text by SHANI SILVER
photography by MICHAEL WILTBANK
We’re all for taking a DIY approach to your space, but it’s pretty rare we hear of a hospitality group designing all of their own spaces from top to bottom, purely from inspiration they’ve gathered from Pinterest, magazines, and other creative sources. In the world of restaurant design, we see a lot of ‘gram worthy spaces, but Perla Cafe stands out. Restaurateurs Gabe and Gina Stulman recently opened Perla in New York City’s West Village, offering casual Italian fare in surroundings that are equally delicious. And yes–they really did design this space themselves! Learn more about their process and tour their delightful new space below!
WHAT INSPIRED THE DESIGN IN YOUR SPACE?
We wanted a contemporary design that would have both masculine and feminine elements. We envisioned straight lines and hard edges (which to me feel masculine), juxtaposed with a softer femininity in all the curved and rounded surfaces. You see this in the straight lines of the wood tables, and then the rounded corners and edges of the marble and the banquettes.
We also wanted the space to feel bright and airy, making the most of the amazing French windows that border the room by bringing in lighter textures like the marble bar and table tops, the tan banquettes and bar stools. The previous location of Perla was beautiful, but it could feel heavy and dark. In this location we wanted to make sure the energy and warmth of the great corner we are on was brought into the restaurant.
Gina and I both love the contrast of contemporary art and rustic pieces. We wanted urban elements that capture things I personally love, which is something all our restaurants incorporate. So we have hip-hop photography and sports images from the Sports Illustrated archives. And then rusticity with the ram’s head (which I loved as soon as I saw it because it’s more unique than a deer head).
WE KNOW YOU DO YOUR INTERIOR DESIGN YOURSELVES, WHERE DO YOU DRAW INSPIRATION?
Gina and I draw inspiration from everything around us – our travels, magazines, websites, cookbooks, film and art. We try to travel when we can, and like to take photos and mementos of things that inspire us when we are visiting other cities. I’m also a magazine addict and am constantly tearing out photos from the magazines I love (including Esquire and Bon Appetit).
When we were planning the design of the space, Gina and I pulled references and sourced pieces until we had something that we thought felt cohesive and captured the look we wanted.
During the time we’ve been designing restaurants our aesthetic has definitely evolved. Our personal taste has been very much in keeping with the restaurants we’ve designed at each point in time. So when we opened Joseph Leonard and Jeffrey’s Grocery, we loved a rustic, lived-in feel. Over time, I think we’ve come to like more mid-century modern but with quirky pieces thrown in. The look of our apartment has changed the same way.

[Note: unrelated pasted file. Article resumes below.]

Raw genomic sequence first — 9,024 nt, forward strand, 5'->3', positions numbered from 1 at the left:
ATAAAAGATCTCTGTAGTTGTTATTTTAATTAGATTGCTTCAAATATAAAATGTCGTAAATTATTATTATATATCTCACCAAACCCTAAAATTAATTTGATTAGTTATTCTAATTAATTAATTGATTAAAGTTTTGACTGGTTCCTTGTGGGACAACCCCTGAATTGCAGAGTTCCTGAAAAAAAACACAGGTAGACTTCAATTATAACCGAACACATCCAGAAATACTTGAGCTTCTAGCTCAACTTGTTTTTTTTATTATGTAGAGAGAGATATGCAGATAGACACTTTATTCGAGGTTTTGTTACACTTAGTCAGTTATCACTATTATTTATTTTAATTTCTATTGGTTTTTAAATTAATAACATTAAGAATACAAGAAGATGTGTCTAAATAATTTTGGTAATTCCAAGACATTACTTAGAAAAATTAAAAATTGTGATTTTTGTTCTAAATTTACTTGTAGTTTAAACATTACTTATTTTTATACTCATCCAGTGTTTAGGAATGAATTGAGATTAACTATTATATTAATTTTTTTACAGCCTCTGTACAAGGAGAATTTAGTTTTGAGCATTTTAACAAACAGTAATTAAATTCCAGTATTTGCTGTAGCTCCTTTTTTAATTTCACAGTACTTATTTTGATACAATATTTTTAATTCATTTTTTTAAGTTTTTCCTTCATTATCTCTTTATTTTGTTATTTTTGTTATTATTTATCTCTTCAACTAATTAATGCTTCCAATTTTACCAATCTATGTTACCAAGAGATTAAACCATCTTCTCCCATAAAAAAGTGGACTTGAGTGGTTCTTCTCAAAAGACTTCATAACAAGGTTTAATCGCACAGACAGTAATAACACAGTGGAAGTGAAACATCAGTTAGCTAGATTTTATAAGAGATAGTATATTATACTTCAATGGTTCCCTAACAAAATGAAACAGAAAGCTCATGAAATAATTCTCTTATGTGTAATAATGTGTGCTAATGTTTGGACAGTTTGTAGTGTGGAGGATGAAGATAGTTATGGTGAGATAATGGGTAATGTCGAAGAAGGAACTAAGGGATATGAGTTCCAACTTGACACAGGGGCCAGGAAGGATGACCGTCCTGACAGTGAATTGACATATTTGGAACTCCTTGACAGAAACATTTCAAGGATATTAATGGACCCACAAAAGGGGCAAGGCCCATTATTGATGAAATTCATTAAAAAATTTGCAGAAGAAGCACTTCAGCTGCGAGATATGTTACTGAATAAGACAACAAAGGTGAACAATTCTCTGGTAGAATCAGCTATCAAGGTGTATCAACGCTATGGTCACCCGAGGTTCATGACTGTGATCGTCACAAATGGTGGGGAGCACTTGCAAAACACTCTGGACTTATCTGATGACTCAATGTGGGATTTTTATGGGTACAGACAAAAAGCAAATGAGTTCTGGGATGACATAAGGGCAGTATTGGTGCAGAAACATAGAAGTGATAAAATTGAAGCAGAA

HOW DO YOU GO ABOUT PLANNING OUT YOUR RESTAURANT DESIGN? WHAT ARE THE MOST IMPORTANT POINTS TO REMEMBER?
When designing a restaurant it’s crucial to keep in mind how important it is to make it comfortable for guests to sit for a couple of hours. We really want to create spaces that make people feel at home and like they can settle in. At the same time, it’s important to design spaces that function well. Especially because our restaurants are small, we have to think about maximizing the space and having a layout that works well for our guests and team to move around in.
WHAT WAS THE BIGGEST CHALLENGE IN DESIGNING THIS SPACE?
The biggest challenge in designing any restaurant space is fitting the maximum number of seats without compromising comfort. Finding that balance is the hardest part.
WHAT IS YOUR FAVORITE MEMORY OF THIS DESIGN PROCESS?
My favorite memory of the design process was a weekend where Gina and I booked a room at the Wythe Hotel and hunkered down, and did nothing but design for two days straight. By the time we checked out, we had a really clear idea of what we wanted the space to look and feel like.
WHAT IS THE BEST REACTION YOU’VE HEARD TO THIS SPACE?
I can’t say that there is one ‘best’ reaction, but every time someone has an honest and enthusiastic reaction when they walk in for the first time and say how beautiful the space is, it feels really good. We’ve been lucky that people step inside and are into it.
WHAT IS ONE MUST-TRY DISH FOR PERLA FIRST-TIMERS?
It’s hard to pick one. I’d say the Octopus with preserved lemon, Tokyo turnips and tarragon caper aioli, the Spaghetti Cacio e Pepe (which is a classic but our version is addictive), and the Polenta all’amatriciana with poached eggs from the brunch menu.
WHAT IS ONE THING YOU WISH EVERYONE KNEW ABOUT PERLA?
Half the room is for reservations and half the room is first come first seated, held for people who just walk in. We want people in the neighborhood to feel like they can just come by, even if they didn’t make a reservation. We’ll always do our best to make room for you and if we really can’t we’ll give you a call when seats open up. Also, weekday lunch started this week. When we moved to the new location, we changed the name from Perla to Perla Cafe because it’s important to us to have the accessibility of a casual neighborhood place that was also open in the light of day. Serving brunch and now lunch is a big part of that.
VISIT PERLA CAFE
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